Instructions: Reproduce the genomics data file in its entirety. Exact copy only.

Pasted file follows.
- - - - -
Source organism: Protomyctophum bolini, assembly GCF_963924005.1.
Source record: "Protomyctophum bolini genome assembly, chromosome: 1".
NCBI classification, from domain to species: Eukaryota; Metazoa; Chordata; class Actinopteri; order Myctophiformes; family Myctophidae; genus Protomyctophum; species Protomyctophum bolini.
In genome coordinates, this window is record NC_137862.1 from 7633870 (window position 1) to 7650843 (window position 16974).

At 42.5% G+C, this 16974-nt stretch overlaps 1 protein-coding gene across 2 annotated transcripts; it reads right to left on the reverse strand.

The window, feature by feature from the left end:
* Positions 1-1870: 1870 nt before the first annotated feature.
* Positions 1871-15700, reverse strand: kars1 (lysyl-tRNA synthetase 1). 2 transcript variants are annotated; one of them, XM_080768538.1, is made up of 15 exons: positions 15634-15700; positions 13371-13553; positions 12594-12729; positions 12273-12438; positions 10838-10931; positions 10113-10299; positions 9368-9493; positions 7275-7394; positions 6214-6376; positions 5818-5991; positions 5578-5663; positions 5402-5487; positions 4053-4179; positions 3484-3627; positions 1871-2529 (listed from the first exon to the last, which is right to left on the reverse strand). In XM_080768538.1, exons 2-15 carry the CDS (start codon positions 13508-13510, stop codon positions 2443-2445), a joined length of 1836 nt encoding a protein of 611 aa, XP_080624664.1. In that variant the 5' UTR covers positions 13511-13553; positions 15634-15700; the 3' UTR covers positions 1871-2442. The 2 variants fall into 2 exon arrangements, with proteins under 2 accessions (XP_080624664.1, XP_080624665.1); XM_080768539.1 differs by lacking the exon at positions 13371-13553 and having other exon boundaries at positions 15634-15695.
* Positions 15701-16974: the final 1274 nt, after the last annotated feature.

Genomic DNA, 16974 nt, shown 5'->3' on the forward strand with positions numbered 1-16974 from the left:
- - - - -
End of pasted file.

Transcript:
Source organism: Protomyctophum bolini, assembly GCF_963924005.1.
Source record: "Protomyctophum bolini genome assembly, chromosome: 1".
NCBI classification, from domain to species: Eukaryota; Metazoa; Chordata; class Actinopteri; order Myctophiformes; family Myctophidae; genus Protomyctophum; species Protomyctophum bolini.
In genome coordinates, this window is record NC_137862.1 from 7633870 (window position 1) to 7650843 (window position 16974).

At 42.5% G+C, this 16974-nt stretch overlaps 1 protein-coding gene across 2 annotated transcripts; it reads right to left on the reverse strand.

The window, feature by feature from the left end:
* Positions 1-1870: 1870 nt before the first annotated feature.
* Positions 1871-15700, reverse strand: kars1 (lysyl-tRNA synthetase 1). 2 transcript variants are annotated; one of them, XM_080768538.1, is made up of 15 exons: positions 15634-15700; positions 13371-13553; positions 12594-12729; positions 12273-12438; positions 10838-10931; positions 10113-10299; positions 9368-9493; positions 7275-7394; positions 6214-6376; positions 5818-5991; positions 5578-5663; positions 5402-5487; positions 4053-4179; positions 3484-3627; positions 1871-2529 (listed from the first exon to the last, which is right to left on the reverse strand). In XM_080768538.1, exons 2-15 carry the CDS (start codon positions 13508-13510, stop codon positions 2443-2445), a joined length of 1836 nt encoding a protein of 611 aa, XP_080624664.1. In that variant the 5' UTR covers positions 13511-13553; positions 15634-15700; the 3' UTR covers positions 1871-2442. The 2 variants fall into 2 exon arrangements, with proteins under 2 accessions (XP_080624664.1, XP_080624665.1); XM_080768539.1 differs by lacking the exon at positions 13371-13553 and having other exon boundaries at positions 15634-15695.
* Positions 15701-16974: the final 1274 nt, after the last annotated feature.

Genomic DNA, 16974 nt, shown 5'->3' on the forward strand with positions numbered 1-16974 from the left: